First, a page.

Between envy and fear | Media and conflict | DW | 19.03.2021
  1. Inhalt
  2. Navigation
  3. Weitere Inhalte
  4. Metanavigation
  5. Suche
  6. Choose from 30 Languages

Media and Conflict

Between envy and fear

In Bangladesh, tensions between locals and Rohingya refugees are rising. By Verena Hölzl

Bangladesch Rohingya Flüchtlinge Cox’s Bazar | Protest gegen Rückführung

Rohingya refugees shout slogans against repatriation at Unchiprang camp near Cox's Bazar.

"I was standing in the market and wanted to buy tomatoes," remembers Mohammed, "when this Bangladeshi journalist approached me. I know him, he works for a local online platform. He said, ‘If you don't pay me 5,000 taka, a juicy story about you will soon be on our platform.’" Five thousand taka, the equivalent of about 50 euros, is a lot of money in Bangladesh — and even more so for a refugee.

Publikation I Rohingya refugees in Bangladesh

Balukhali Camp, Cox's Bazaar

Mohammed, 32, actually has a different name. In 1992 he fled from his homeland Myanmar to neighboring Bangladesh and now works for an NGO in Ukhiya, a small border town. He is one of the few Rohingya with a relatively good income. The Bangladeshi journalist had apparently found out about this and thought he could blackmail Mohammed — after all, Mohammed is a Rohingya refugee, and as such he is not actually allowed to earn money. But the calculation did not work out. Mohammed is well connected in his host country. A phone call from a respected lawyer, a friend of his, was enough to make the journalist reconsider the blackmail.

Mohammed says he knows many refugees who’ve been exposed to blackmail attempts by locals. But unlike him, they don’t all have influential friends. Whether they work as translators, operate tea stalls or sell small items in a kiosk, many are in a position to be blackmailed by locals.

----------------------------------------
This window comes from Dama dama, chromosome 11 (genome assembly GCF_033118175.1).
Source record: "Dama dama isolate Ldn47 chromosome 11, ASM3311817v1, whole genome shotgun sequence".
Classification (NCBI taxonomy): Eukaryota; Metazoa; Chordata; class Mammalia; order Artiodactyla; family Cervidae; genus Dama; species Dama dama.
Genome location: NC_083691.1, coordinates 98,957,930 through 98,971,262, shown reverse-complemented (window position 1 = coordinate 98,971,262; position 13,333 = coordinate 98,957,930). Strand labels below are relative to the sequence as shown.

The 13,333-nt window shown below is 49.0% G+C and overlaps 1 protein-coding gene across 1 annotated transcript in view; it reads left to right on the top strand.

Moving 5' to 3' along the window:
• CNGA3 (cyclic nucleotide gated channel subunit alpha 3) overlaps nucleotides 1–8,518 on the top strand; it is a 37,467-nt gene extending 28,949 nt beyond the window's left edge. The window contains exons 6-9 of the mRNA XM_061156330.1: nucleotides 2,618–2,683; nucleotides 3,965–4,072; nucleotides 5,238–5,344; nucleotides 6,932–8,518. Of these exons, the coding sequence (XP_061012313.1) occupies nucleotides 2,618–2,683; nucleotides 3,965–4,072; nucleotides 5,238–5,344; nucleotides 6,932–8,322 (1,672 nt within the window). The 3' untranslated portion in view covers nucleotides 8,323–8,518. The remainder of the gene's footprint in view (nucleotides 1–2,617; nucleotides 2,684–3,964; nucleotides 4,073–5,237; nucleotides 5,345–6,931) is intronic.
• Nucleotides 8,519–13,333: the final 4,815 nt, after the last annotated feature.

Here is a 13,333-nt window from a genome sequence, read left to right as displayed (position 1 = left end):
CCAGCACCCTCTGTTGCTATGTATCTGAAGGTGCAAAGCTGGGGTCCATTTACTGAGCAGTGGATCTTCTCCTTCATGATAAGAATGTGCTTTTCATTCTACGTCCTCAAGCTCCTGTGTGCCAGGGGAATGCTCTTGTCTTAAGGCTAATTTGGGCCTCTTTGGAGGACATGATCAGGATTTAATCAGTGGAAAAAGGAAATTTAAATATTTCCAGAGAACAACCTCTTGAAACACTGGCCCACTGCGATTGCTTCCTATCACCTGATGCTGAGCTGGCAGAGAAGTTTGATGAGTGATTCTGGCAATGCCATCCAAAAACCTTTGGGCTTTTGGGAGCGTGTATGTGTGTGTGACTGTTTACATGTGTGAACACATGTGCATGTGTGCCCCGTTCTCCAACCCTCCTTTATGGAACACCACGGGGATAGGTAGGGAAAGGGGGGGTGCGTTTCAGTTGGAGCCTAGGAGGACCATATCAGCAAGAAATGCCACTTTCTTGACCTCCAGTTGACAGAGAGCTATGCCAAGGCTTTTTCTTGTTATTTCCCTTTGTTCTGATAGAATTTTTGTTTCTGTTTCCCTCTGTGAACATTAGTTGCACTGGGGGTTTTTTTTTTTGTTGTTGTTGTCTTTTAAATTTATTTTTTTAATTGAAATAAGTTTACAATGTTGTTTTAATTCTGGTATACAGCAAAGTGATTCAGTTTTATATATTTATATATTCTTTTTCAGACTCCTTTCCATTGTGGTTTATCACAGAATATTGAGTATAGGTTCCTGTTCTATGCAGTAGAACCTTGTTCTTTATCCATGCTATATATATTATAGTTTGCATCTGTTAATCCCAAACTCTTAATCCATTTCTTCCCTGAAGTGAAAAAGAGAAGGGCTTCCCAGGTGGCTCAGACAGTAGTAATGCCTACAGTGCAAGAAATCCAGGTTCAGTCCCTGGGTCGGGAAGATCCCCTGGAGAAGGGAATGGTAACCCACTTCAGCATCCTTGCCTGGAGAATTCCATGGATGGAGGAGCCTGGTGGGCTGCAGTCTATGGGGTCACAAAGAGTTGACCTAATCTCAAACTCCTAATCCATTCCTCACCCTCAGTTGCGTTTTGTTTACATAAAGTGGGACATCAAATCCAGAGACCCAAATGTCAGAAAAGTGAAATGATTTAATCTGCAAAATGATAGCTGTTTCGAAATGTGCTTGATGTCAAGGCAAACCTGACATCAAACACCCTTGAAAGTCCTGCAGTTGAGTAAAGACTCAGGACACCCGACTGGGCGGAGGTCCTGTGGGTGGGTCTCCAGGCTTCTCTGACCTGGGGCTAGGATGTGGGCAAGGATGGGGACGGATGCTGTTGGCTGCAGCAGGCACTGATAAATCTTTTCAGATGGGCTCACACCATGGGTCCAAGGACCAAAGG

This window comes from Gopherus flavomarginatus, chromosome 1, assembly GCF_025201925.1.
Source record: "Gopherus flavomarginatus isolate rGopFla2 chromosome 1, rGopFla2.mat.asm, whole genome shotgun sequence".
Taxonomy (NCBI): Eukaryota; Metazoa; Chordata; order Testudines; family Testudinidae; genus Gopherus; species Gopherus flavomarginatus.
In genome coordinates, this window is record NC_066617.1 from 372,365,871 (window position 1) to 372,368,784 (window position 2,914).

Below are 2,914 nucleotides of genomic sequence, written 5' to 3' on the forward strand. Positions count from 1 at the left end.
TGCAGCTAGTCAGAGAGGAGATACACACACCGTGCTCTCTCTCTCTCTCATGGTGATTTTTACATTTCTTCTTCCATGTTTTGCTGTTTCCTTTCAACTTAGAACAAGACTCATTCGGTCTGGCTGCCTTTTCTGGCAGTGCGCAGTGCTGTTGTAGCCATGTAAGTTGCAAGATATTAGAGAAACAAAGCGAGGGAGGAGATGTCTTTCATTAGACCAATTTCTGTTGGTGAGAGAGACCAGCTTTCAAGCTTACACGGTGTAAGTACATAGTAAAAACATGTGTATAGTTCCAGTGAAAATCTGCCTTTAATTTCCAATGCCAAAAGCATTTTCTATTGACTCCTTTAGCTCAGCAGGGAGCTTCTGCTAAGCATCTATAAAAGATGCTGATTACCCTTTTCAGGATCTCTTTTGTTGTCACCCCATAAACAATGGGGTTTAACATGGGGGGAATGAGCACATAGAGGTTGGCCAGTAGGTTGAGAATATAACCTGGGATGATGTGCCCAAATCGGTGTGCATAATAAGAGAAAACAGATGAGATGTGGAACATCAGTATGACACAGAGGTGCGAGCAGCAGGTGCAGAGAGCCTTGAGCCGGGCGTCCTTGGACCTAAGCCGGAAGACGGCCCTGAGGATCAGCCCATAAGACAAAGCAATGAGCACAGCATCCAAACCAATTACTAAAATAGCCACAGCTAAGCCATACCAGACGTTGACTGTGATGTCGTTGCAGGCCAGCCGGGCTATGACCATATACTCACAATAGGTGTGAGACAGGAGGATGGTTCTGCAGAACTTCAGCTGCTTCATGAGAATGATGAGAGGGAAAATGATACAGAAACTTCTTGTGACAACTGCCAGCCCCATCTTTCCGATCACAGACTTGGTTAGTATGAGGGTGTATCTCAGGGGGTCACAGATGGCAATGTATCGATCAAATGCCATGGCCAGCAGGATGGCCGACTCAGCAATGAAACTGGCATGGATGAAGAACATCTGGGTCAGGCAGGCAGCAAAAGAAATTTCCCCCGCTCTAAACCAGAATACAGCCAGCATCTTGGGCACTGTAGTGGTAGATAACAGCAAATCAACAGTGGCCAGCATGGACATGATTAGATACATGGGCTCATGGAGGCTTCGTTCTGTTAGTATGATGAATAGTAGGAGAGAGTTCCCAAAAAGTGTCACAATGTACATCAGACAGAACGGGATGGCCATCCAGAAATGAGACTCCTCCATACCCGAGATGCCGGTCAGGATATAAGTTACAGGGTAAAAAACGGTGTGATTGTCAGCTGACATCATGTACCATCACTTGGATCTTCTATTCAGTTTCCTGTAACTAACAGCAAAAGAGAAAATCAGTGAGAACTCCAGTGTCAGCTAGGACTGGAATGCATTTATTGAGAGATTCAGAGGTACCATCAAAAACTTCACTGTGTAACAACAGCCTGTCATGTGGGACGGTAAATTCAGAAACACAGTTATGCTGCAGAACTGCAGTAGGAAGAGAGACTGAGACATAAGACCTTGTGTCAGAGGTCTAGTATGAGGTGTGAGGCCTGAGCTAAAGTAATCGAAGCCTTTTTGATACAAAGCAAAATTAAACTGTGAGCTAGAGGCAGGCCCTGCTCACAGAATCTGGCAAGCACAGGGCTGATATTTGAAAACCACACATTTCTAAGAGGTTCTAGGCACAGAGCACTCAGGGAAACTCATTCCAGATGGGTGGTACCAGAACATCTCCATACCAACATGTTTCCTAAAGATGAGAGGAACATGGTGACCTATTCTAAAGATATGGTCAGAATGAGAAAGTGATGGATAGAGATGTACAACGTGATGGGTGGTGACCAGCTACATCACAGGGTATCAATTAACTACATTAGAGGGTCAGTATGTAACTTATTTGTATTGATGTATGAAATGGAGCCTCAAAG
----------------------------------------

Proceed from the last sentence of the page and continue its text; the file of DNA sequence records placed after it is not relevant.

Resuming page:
Conflicts between refugees and Bangladeshis are not new. Members of the persecuted Muslim Rohingya minority in Myanmar have been fleeing across the border to Bangladesh for decades. In 2017, Myanmar’s army launched a brutal crackdown on the Rohingya, and within just a few weeks, there were around 800,000 new arrivals in Bangladesh. In the meantime, 34 refugee camps, a sea of bamboo huts and plastic tarpaulins, cover an area the size of a big city. Forests have been cleared and fields filled with makeshift accomodation for refugees. Many Bangladeshis are now afraid of becoming a minority in their own country.

The social fabric has also changed with the arrival of the many refugees. Because the desperate Rohingya accept any kind of work, wages have fallen dramatically. At the same time, prices are rising, triggered by the humanitarian organizations from all over the world who have come to the city of Cox’s Bazaar near the border with Myanmar, to supply the refugees. The better educated local population benefits from the job opportunities offered by the NGOs, but at the same time, the economic situation of many poorer people is worsening. And while the bulky jeeps of development workers have been clogging Ukhiya's roads for almost three years now, many locals in their rickshaw taxis feel they’ve been left behind. Such sentiment has sparked regular protests against the refugees.

Bangladesh is poor and overpopulated. Last year, a government plan to resettle some of the refugees on an uninhabited island 30 kilometers from the mainland caused consternation among international human rights organizations. The government replied that conditions on the island were better than much of what could be offered to its own population. 

How close should we get | Dhaka Bangladesh

A demonstration against foreigners in Dhaka, Bangladesh